Crinkle crisps, obviously, a good not too thick, not too thinness of crisp with a good crunch, and a nice degree of very roast chickeny taste. In fact, we thought what we had here was a packet of crisps that taste of spit-roasted chicken. There is a definite hint of properly crunchy spit-roasted chicken skin. Which I don't eat because I don't like skin, but it does make the chicken taste good.

Although, "braisé" does not, of course, mean roast. It means braised. As in, fry lightly and then stew slowly in a closed container. Still tasty though.


Not suitable for vegetarians because these crisps do contain chicken meat powder. It's obvious really that crisps get their flavour from power. Because otherwise you'd have a small potato crisp with a lump of chicken (or cheese or whatever) gummed to it which would be silly. Or perhaps you'd coat your crisp in a chickeny gloop as chocolate digestive biscuits are coated in chocolate... But it is unfortunate that "chicken meat powder" sounds so nasty. And I really don't want to know how that powder is produced.

However, this is a very tasty crisp and if you have been disappointed by your local version of roast (or braised) chicken crisps, and you happen to be on your way to France, I recommend you try these.

Bret's are very keen on their local environment (good for them) and work with local Breton farmers not only to produce locally grown products but to reduce their impact on the environment. Perhaps because of this policy (food miles I imagine) you cannot buy their crisps in the UK. Or not anywhere I have looked (I've not been shopping in Cornwall recently....). Which is a mighty shame because loads of people here eat lots of crisps and you have to suppose it would be a good market for them.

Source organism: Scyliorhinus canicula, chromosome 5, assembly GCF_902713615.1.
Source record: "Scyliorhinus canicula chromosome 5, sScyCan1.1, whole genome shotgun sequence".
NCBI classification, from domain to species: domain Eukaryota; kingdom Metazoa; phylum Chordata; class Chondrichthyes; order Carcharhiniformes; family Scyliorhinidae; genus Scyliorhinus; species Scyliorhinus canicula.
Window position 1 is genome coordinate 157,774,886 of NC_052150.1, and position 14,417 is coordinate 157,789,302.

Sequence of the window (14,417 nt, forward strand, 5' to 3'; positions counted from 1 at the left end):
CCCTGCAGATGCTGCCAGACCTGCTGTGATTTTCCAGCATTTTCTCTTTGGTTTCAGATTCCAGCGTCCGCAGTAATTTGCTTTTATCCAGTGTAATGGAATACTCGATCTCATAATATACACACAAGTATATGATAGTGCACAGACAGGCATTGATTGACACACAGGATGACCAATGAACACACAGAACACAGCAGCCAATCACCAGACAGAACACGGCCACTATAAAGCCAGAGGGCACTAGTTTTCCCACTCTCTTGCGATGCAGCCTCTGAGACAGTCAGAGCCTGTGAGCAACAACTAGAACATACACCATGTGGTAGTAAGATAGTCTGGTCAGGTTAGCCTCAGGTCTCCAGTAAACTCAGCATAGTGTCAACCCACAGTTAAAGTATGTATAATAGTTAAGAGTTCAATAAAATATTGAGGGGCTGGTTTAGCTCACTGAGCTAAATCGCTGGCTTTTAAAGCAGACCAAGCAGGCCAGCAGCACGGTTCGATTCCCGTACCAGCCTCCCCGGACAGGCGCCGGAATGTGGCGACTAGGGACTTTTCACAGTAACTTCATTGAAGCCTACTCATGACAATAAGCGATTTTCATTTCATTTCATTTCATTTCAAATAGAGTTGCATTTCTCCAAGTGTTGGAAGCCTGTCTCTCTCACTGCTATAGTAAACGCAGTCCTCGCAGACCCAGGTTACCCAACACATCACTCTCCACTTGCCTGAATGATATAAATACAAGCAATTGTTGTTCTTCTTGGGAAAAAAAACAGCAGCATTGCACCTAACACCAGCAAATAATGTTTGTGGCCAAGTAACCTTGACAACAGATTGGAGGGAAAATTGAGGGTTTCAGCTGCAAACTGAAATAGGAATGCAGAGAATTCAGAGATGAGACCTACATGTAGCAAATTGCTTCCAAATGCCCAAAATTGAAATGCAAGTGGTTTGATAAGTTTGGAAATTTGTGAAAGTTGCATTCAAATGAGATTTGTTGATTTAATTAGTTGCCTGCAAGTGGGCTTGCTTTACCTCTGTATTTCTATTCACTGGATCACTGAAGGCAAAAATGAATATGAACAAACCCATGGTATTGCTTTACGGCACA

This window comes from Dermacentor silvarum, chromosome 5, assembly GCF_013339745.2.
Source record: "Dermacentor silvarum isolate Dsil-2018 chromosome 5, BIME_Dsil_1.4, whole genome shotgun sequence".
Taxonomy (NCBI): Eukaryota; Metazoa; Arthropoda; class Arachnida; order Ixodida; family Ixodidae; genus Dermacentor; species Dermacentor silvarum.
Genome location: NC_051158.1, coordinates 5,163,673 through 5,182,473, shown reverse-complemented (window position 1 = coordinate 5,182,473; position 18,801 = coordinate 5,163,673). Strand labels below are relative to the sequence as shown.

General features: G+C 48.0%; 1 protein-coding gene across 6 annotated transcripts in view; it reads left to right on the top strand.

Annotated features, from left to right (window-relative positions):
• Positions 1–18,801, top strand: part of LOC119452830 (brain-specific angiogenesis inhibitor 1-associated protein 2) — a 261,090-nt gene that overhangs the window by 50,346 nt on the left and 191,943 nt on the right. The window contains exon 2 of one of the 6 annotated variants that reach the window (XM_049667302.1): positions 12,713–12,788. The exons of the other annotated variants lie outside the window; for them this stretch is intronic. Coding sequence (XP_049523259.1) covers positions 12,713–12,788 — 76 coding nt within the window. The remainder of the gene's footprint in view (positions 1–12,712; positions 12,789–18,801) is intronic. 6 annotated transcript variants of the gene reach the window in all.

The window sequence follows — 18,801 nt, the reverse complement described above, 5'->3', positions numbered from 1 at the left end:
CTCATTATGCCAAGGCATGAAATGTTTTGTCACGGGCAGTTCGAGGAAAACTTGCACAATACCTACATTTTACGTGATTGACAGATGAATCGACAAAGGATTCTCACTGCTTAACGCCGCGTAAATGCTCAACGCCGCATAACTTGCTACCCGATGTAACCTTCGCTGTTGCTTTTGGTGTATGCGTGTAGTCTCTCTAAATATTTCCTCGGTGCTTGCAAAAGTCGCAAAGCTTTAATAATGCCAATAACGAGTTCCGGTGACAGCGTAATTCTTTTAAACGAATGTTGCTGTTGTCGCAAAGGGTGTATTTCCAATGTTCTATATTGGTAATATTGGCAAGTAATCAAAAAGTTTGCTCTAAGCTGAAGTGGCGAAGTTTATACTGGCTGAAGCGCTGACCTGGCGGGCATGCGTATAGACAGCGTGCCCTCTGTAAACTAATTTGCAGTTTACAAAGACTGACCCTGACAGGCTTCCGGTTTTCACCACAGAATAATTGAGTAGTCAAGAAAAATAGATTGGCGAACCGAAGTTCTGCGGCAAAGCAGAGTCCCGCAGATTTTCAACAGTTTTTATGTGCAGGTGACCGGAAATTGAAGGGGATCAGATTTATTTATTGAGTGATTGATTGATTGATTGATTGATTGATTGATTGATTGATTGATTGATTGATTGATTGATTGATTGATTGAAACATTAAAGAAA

Friday, 10 October 2014

Jacob's Treeselets

Oh yes! Jacob's fabulous Cheeselets now come in tree form. Of course they do.

And they're called Treeselets. Obviously.

I've written about Cheeselets before of course, and they are one of my very favourite cheesy snacks. You can read about them here if you like, because, you know, I'm not going to repeat what I said about these terrific little cheesy biscuits in September 2013.

But hey! Now they come in the shape of a Christmas tree.

Can't decide if the Christmas tree form is a little bit brilliant or a little bit sad. Still ultra tasty though.

For scale, this little tree is sitting on the smallest size of post-it: 38 x 51mm. And I thought it would be appropriate to photograph the tub in front of my tree books.


I guess this is a Christmas 2014 special. We'll see if they appear again in the future.